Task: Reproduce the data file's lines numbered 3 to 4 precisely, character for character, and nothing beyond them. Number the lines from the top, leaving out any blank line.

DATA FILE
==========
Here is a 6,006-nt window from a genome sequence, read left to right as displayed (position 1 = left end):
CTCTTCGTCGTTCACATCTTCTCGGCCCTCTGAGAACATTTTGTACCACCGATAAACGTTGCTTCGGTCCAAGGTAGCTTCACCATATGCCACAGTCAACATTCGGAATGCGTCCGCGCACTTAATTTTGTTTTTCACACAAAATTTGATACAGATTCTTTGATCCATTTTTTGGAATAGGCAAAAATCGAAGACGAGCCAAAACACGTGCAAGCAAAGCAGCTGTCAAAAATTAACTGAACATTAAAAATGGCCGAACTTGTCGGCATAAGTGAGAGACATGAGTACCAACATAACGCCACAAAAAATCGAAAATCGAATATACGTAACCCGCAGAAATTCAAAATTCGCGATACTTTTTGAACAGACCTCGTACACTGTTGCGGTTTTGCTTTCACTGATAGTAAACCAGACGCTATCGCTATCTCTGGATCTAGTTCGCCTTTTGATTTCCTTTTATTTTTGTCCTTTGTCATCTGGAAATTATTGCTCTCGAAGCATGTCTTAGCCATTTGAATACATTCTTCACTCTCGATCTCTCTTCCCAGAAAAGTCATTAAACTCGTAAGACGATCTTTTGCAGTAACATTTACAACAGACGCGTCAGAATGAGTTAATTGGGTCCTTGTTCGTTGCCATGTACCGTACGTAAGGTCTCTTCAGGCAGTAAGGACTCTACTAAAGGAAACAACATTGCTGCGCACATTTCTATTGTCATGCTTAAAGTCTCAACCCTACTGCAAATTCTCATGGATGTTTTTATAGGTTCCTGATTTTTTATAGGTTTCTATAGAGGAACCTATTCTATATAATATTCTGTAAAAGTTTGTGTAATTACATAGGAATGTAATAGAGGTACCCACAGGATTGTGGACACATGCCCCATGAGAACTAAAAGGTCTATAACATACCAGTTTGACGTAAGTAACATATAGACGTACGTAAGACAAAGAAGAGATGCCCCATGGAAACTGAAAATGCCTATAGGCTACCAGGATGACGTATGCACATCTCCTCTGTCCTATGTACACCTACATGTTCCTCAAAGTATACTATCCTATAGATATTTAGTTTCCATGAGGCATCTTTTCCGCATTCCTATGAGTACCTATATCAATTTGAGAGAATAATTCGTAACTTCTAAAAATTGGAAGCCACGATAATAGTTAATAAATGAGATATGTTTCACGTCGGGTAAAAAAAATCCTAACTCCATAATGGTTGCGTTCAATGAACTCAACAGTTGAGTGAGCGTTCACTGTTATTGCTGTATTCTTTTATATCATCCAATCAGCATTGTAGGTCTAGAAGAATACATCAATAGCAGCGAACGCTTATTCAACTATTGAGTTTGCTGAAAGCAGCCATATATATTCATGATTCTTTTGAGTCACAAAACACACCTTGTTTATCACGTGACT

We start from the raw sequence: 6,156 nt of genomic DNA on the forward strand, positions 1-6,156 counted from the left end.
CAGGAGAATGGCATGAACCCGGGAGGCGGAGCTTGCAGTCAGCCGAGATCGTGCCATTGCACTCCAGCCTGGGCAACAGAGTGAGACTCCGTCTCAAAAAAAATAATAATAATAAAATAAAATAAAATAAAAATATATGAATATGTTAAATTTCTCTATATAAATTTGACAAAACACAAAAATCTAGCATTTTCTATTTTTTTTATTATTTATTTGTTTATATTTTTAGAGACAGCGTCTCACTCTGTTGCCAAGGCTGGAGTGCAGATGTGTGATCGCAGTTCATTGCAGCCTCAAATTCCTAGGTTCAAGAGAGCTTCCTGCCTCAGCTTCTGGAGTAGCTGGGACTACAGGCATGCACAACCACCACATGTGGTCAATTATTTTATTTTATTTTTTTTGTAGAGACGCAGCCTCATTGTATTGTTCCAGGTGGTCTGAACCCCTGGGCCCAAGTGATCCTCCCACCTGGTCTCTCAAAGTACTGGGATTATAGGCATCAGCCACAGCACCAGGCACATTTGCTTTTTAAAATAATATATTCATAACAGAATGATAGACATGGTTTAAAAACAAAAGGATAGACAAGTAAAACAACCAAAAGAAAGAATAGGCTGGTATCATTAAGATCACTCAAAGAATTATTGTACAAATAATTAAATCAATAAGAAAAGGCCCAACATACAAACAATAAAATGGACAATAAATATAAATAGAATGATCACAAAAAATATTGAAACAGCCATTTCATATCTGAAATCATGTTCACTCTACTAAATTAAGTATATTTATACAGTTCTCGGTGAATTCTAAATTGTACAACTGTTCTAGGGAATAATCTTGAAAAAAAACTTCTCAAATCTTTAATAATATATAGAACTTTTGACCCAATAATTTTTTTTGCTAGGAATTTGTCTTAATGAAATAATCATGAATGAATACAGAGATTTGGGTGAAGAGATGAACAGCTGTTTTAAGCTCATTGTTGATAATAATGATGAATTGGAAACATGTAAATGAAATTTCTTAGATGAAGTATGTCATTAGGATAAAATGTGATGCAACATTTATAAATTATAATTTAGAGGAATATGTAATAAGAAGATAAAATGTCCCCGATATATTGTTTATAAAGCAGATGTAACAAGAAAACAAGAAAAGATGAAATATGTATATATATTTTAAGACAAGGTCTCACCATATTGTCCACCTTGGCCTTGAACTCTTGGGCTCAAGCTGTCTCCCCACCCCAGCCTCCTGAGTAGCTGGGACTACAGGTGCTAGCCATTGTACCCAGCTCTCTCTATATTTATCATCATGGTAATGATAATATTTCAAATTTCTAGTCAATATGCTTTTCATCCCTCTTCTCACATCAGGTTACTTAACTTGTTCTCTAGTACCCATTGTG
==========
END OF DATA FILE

We start from the raw sequence: 6,156 nt of genomic DNA on the forward strand, positions 1-6,156 counted from the left end.
CAGGAGAATGGCATGAACCCGGGAGGCGGAGCTTGCAGTCAGCCGAGATCGTGCCATTGCACTCCAGCCTGGGCAACAGAGTGAGACTCCGTCTCAAAAAAAATAATAATAATAAAATAAAATAAAATAAAAATATATGAATATGTTAAATTTCTCTATATAAATTTGACAAAACACAAAAATCTAGCATTTTCTATTTTTTTTATTATTTATTTGTTTATATTTTTAGAGACAGCGTCTCACTCTGTTGCCAAGGCTGGAGTGCAGATGTGTGATCGCAGTTCATTGCAGCCTCAAATTCCTAGGTTCAAGAGAGCTTCCTGCCTCAGCTTCTGGAGTAGCTGGGACTACAGGCATGCACAACCACCACATGTGGTCAATTATTTTATTTTATTTTTTTTGTAGAGACGCAGCCTCATTGTATTGTTCCAGGTGGTCTGAACCCCTGGGCCCAAGTGATCCTCCCACCTGGTCTCTCAAAGTACTGGGATTATAGGCATCAGCCACAGCACCAGGCACATTTGCTTTTTAAAATAATATATTCATAACAGAATGATAGACATGGTTTAAAAACAAAAGGATAGACAAGTAAAACAACCAAAAGAAAGAATAGGCTGGTATCATTAAGATCACTCAAAGAATTATTGTACAAATAATTAAATCAATAAGAAAAGGCCCAACATACAAACAATAAAATGGACAATAAATATAAATAGAATGATCACAAAAAATATTGAAACAGCCATTTCATATCTGAAATCATGTTCACTCTACTAAATTAAGTATATTTATACAGTTCTCGGTGAATTCTAAATTGTACAACTGTTCTAGGGAATAATCTTGAAAAAAAACTTCTCAAATCTTTAATAATATATAGAACTTTTGACCCAATAATTTTTTTTGCTAGGAATTTGTCTTAATGAAATAATCATGAATGAATACAGAGATTTGGGTGAAGAGATGAACAGCTGTTTTAAGCTCATTGTTGATAATAATGATGAATTGGAAACATGTAAATGAAATTTCTTAGATGAAGTATGTCATTAGGATAAAATGTGATGCAACATTTATAAATTATAATTTAGAGGAATATGTAATAAGAAGATAAAATGTCCCCGATATATTGTTTATAAAGCAGATGTAACAAGAAAACAAGAAAAGATGAAATATGTATATATATTTTAAGACAAGGTCTCACCATATTGTCCACCTTGGCCTTGAACTCTTGGGCTCAAGCTGTCTCCCCACCCCAGCCTCCTGAGTAGCTGGGACTACAGGTGCTAGCCATTGTACCCAGCTCTCTCTATATTTATCATCATGGTAATGATAATATTTCAAATTTCTAGTCAATATGCTTTTCATCCCTCTTCTCACATCAGGTTACTTAACTTGTTCTCTAGTACCCATTGTG